A sprawling, multicharacter masterpiece of guilt and the hope for redemption
Opening in 1943 and spanning over a decade, The New Yorkers is Hortense Calisher’s most ambitious novel. Judge Simon Mannix, a well-educated upper-middle-class New Yorker, is faced with a terrible decision when his unfaithful wife is accidentally shot and killed by their twelve-year-old daughter. Mannix insists upon keeping the truth a secret, claiming that the death was a suicide, as he attempts to save his child from a life of psychological trauma. Shame accumulates in his consciousness, and Mannix finds himself obsessed with the nuances of guilt.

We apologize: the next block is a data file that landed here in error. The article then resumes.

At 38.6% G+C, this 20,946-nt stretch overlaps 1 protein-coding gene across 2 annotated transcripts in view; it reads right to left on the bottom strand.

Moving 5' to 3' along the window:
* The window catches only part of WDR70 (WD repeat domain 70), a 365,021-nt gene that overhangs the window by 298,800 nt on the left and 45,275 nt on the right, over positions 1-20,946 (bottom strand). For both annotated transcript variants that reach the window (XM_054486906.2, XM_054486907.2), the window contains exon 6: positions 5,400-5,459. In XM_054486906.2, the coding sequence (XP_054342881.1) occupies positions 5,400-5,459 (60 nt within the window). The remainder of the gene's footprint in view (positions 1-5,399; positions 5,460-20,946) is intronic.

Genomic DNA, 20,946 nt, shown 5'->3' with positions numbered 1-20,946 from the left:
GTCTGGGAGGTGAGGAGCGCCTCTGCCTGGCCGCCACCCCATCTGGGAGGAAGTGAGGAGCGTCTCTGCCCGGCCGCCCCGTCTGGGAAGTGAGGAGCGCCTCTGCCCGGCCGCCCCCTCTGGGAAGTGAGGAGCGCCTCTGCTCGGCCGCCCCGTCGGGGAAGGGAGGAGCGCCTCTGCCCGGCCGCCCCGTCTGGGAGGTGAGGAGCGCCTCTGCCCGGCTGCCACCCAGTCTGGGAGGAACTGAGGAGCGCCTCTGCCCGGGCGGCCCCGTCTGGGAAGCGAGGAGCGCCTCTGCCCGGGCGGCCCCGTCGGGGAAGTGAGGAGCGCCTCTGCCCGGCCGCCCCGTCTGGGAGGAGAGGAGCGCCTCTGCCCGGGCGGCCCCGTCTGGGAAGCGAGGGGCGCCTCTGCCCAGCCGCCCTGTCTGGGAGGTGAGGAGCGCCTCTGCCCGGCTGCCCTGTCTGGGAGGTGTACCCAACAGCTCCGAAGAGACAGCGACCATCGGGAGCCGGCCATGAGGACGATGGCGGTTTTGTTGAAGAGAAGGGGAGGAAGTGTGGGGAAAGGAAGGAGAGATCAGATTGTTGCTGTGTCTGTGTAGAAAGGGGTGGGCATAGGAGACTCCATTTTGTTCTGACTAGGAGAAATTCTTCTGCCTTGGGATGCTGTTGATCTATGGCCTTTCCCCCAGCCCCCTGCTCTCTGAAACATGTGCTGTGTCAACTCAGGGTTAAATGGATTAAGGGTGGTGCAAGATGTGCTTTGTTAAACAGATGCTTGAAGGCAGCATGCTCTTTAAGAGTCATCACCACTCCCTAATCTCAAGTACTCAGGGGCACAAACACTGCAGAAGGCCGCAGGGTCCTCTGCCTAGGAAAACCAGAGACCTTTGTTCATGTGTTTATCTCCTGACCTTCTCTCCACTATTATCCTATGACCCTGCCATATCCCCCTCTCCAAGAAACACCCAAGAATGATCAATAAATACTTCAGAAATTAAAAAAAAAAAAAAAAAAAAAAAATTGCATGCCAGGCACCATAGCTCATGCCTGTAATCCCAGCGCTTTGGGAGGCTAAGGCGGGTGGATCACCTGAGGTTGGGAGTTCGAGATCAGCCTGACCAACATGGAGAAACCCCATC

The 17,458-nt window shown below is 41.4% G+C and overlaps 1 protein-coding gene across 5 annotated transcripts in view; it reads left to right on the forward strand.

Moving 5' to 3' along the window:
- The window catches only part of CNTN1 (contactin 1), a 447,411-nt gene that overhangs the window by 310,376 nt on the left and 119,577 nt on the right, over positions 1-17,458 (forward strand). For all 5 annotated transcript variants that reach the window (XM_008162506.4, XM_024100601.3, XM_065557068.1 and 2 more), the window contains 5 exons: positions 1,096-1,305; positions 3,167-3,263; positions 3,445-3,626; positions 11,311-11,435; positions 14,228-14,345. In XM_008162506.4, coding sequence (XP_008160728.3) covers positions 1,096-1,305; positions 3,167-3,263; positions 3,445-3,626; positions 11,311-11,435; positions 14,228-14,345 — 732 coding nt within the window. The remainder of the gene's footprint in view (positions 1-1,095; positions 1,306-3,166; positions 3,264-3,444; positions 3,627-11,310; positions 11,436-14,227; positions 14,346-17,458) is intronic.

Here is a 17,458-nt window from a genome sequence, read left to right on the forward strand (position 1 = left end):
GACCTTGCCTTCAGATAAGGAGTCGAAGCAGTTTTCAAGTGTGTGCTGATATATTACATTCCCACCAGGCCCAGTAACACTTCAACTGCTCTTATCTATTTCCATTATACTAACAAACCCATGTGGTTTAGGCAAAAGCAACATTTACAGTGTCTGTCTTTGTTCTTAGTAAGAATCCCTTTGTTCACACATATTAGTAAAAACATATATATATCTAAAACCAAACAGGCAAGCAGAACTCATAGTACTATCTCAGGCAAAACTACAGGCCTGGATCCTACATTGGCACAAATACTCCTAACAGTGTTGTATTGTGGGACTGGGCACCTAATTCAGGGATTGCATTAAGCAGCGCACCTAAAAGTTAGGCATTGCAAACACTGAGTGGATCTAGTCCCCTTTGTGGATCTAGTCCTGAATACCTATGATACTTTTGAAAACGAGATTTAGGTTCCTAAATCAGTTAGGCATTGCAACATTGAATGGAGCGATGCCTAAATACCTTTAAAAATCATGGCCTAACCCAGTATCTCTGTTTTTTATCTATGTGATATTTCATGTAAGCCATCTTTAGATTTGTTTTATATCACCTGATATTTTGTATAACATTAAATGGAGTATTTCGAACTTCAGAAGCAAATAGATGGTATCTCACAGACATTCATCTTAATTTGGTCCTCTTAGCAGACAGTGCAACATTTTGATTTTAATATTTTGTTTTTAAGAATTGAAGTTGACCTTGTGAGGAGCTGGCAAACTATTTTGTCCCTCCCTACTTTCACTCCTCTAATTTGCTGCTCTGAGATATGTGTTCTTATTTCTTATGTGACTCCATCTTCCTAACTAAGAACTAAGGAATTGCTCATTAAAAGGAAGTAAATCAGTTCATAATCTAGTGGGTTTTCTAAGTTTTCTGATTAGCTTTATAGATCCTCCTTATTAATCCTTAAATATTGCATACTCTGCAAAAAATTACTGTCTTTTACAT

Calisher weaves a complex tapestry of closely observed human behaviors and emotions, accentuated by a collection of fragmented portraits of the lives that intersect with those of the judge and his daughter.